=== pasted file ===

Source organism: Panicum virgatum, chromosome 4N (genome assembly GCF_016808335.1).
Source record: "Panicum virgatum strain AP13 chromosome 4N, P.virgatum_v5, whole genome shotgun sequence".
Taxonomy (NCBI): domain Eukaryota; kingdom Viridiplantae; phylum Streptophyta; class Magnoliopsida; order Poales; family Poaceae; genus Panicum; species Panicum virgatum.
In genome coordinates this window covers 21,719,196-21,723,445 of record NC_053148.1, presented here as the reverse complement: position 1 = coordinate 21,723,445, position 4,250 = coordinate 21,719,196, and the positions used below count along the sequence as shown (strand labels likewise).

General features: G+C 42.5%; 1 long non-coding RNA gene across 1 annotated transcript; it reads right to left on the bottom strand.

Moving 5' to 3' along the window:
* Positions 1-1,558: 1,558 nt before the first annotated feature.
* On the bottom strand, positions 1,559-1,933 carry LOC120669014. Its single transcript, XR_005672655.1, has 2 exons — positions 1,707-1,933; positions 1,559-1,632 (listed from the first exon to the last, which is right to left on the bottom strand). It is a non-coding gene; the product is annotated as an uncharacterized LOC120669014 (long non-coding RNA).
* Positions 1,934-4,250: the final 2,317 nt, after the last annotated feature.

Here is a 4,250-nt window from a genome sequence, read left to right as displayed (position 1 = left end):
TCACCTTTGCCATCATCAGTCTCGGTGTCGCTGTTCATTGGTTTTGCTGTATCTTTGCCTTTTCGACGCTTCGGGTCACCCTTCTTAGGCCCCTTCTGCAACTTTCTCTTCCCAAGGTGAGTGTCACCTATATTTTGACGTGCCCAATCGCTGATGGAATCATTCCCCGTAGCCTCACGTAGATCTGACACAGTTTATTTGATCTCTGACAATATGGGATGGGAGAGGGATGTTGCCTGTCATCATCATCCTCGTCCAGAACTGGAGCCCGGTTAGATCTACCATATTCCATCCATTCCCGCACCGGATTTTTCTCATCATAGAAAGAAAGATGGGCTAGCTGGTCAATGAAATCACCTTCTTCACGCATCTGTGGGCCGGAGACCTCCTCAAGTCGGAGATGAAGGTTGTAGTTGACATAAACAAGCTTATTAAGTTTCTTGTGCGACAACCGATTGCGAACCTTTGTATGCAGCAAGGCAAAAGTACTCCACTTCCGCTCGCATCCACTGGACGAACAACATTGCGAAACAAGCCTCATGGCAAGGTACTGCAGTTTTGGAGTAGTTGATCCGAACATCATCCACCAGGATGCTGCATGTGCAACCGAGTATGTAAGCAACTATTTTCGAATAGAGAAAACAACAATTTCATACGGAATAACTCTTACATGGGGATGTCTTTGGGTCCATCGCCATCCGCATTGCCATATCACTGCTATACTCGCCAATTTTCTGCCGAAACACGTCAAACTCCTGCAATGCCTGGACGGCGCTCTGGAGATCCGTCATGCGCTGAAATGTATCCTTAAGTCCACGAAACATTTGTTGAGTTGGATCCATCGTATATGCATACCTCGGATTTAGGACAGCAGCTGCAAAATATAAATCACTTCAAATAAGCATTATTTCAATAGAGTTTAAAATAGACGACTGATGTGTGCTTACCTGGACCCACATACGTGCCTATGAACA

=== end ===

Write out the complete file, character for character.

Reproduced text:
Source organism: Panicum virgatum, chromosome 4N (genome assembly GCF_016808335.1).
Source record: "Panicum virgatum strain AP13 chromosome 4N, P.virgatum_v5, whole genome shotgun sequence".
Taxonomy (NCBI): domain Eukaryota; kingdom Viridiplantae; phylum Streptophyta; class Magnoliopsida; order Poales; family Poaceae; genus Panicum; species Panicum virgatum.
In genome coordinates this window covers 21,719,196-21,723,445 of record NC_053148.1, presented here as the reverse complement: position 1 = coordinate 21,723,445, position 4,250 = coordinate 21,719,196, and the positions used below count along the sequence as shown (strand labels likewise).

General features: G+C 42.5%; 1 long non-coding RNA gene across 1 annotated transcript; it reads right to left on the bottom strand.

Moving 5' to 3' along the window:
* Positions 1-1,558: 1,558 nt before the first annotated feature.
* On the bottom strand, positions 1,559-1,933 carry LOC120669014. Its single transcript, XR_005672655.1, has 2 exons — positions 1,707-1,933; positions 1,559-1,632 (listed from the first exon to the last, which is right to left on the bottom strand). It is a non-coding gene; the product is annotated as an uncharacterized LOC120669014 (long non-coding RNA).
* Positions 1,934-4,250: the final 2,317 nt, after the last annotated feature.

Here is a 4,250-nt window from a genome sequence, read left to right as displayed (position 1 = left end):
TCACCTTTGCCATCATCAGTCTCGGTGTCGCTGTTCATTGGTTTTGCTGTATCTTTGCCTTTTCGACGCTTCGGGTCACCCTTCTTAGGCCCCTTCTGCAACTTTCTCTTCCCAAGGTGAGTGTCACCTATATTTTGACGTGCCCAATCGCTGATGGAATCATTCCCCGTAGCCTCACGTAGATCTGACACAGTTTATTTGATCTCTGACAATATGGGATGGGAGAGGGATGTTGCCTGTCATCATCATCCTCGTCCAGAACTGGAGCCCGGTTAGATCTACCATATTCCATCCATTCCCGCACCGGATTTTTCTCATCATAGAAAGAAAGATGGGCTAGCTGGTCAATGAAATCACCTTCTTCACGCATCTGTGGGCCGGAGACCTCCTCAAGTCGGAGATGAAGGTTGTAGTTGACATAAACAAGCTTATTAAGTTTCTTGTGCGACAACCGATTGCGAACCTTTGTATGCAGCAAGGCAAAAGTACTCCACTTCCGCTCGCATCCACTGGACGAACAACATTGCGAAACAAGCCTCATGGCAAGGTACTGCAGTTTTGGAGTAGTTGATCCGAACATCATCCACCAGGATGCTGCATGTGCAACCGAGTATGTAAGCAACTATTTTCGAATAGAGAAAACAACAATTTCATACGGAATAACTCTTACATGGGGATGTCTTTGGGTCCATCGCCATCCGCATTGCCATATCACTGCTATACTCGCCAATTTTCTGCCGAAACACGTCAAACTCCTGCAATGCCTGGACGGCGCTCTGGAGATCCGTCATGCGCTGAAATGTATCCTTAAGTCCACGAAACATTTGTTGAGTTGGATCCATCGTATATGCATACCTCGGATTTAGGACAGCAGCTGCAAAATATAAATCACTTCAAATAAGCATTATTTCAATAGAGTTTAAAATAGACGACTGATGTGTGCTTACCTGGACCCACATACGTGCCTATGAACA